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Clustering with Bregman Divergences
 JOURNAL OF MACHINE LEARNING RESEARCH
, 2005
"... A wide variety of distortion functions are used for clustering, e.g., squared Euclidean distance, Mahalanobis distance and relative entropy. In this paper, we propose and analyze parametric hard and soft clustering algorithms based on a large class of distortion functions known as Bregman divergence ..."
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Cited by 310 (52 self)
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A wide variety of distortion functions are used for clustering, e.g., squared Euclidean distance, Mahalanobis distance and relative entropy. In this paper, we propose and analyze parametric hard and soft clustering algorithms based on a large class of distortion functions known as Bregman divergences. The proposed algorithms unify centroidbased parametric clustering approaches, such as classical kmeans and informationtheoretic clustering, which arise by special choices of the Bregman divergence. The algorithms maintain the simplicity and scalability of the classical kmeans algorithm, while generalizing the basic idea to a very large class of clustering loss functions. There are two main contributions in this paper. First, we pose the hard clustering problem in terms of minimizing the loss in Bregman information, a quantity motivated by ratedistortion theory, and present an algorithm to minimize this loss. Secondly, we show an explicit bijection between Bregman divergences and exponential families. The bijection enables the development of an alternative interpretation of an ecient EM scheme for learning models involving mixtures of exponential distributions. This leads to a simple soft clustering algorithm for all Bregman divergences.
Natural Type Selection in Adaptive Lossy Compression
, 2000
"... Consider approximate (lossy) matching of a source string P , with a random codebook generated from reproduction distribution Q, at a specified distortion d. Recent work determined the minimum coding rate, R 1 = R(P; Q; d), for this setting. We observe that for large word length and with high pro ..."
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Cited by 13 (4 self)
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Consider approximate (lossy) matching of a source string P , with a random codebook generated from reproduction distribution Q, at a specified distortion d. Recent work determined the minimum coding rate, R 1 = R(P; Q; d), for this setting. We observe that for large word length and with high probability, the matching codeword is typical with a distribution Q 1 which is different from Q. If a new random codebook is generated Q 1 , then the source string will favor code words which are typical with a new distribution Q 2 , resulting in minimum coding rate R 2 = R(P; Q 1 ; d), and so on. We show that the sequences of distributions Q 1 ; Q 2 : : : and rates R 1 ; R 2 ; : : :, generated by this procedure, converge to an optimum reproduction distribution Q , and the ratedistortion function R(P; d), respectively. We also derive a fixed ratedistortion slope version of this natural type selection process. In the latter case, an iteration of the process stochastically simulates a...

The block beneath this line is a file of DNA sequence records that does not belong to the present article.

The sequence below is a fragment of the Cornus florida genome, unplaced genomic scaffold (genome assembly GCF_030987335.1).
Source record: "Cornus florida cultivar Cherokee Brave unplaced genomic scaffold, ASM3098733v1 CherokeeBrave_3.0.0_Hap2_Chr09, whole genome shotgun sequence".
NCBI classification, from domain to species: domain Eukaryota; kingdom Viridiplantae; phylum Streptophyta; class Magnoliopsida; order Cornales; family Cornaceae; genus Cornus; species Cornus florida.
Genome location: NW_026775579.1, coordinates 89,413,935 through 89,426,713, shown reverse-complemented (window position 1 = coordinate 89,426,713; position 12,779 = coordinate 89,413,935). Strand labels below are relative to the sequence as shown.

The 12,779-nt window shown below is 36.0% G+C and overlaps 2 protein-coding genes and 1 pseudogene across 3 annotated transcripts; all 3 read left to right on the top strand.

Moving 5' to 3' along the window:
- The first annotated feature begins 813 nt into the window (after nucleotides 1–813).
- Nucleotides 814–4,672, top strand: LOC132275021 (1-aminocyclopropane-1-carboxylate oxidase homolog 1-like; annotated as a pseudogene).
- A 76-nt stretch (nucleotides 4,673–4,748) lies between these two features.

A Minimally Informative Likelihood for Decision Analysis: Robustness and Illustration
 Canadian Journal Statistics
, 1999
"... Here we use a class of likelihoods which makes weak assumptions on data generating mechanisms. These likelihoods may be appropriate for data sets where it is difficult to propose physically motivated models. We give some properties of these likelihoods, showing how they can be computed numerically b ..."
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Cited by 3 (2 self)
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Here we use a class of likelihoods which makes weak assumptions on data generating mechanisms. These likelihoods may be appropriate for data sets where it is difficult to propose physically motivated models. We give some properties of these likelihoods, showing how they can be computed numerically by use of the BlahutArimoto algorithm. Then, in the context of a data set for which no plausible physical model is apparent, we show how these likelihoods give useful inferences for the location of a distribution. The plausibility of the inferences is enhanced by the extensive robustness analysis these likelihoods permit.
Scalable Clustering Algorithms
, 2005
"... I would like to thank a number of people who contributed in their own unique ways in making my experience as a graduate student very rewarding. First, I would like to thank my advisor Prof. Joydeep Ghosh for his support and guidance over the years. Prof. Ghosh always showed great faith in my capabil ..."
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Cited by 2 (0 self)
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I would like to thank a number of people who contributed in their own unique ways in making my experience as a graduate student very rewarding. First, I would like to thank my advisor Prof. Joydeep Ghosh for his support and guidance over the years. Prof. Ghosh always showed great faith in my capabilities and have allowed me to work quite independently at times, while providing invaluable guidance when necessary. His friendly accessibility and constant encouragement has been one of the key factors that has helped me mature as a researcher. I am grateful to Prof. Inderjit Dhillon for his enthusiastic encouragement and often pushing me to think more deeply about certain research issues. I have learnt various other aspects of being a good researcher from him, including technical writing as well as presentation skills. I would also like to thank Prof. Ray Mooney for introducing me to Machine Learning, and giving me the opportunity to collaborate with him on several occasions. I want to thank my committee members for inputs at various levels of my thesis work. I would specially like to thank Srujana Merugu for being my most active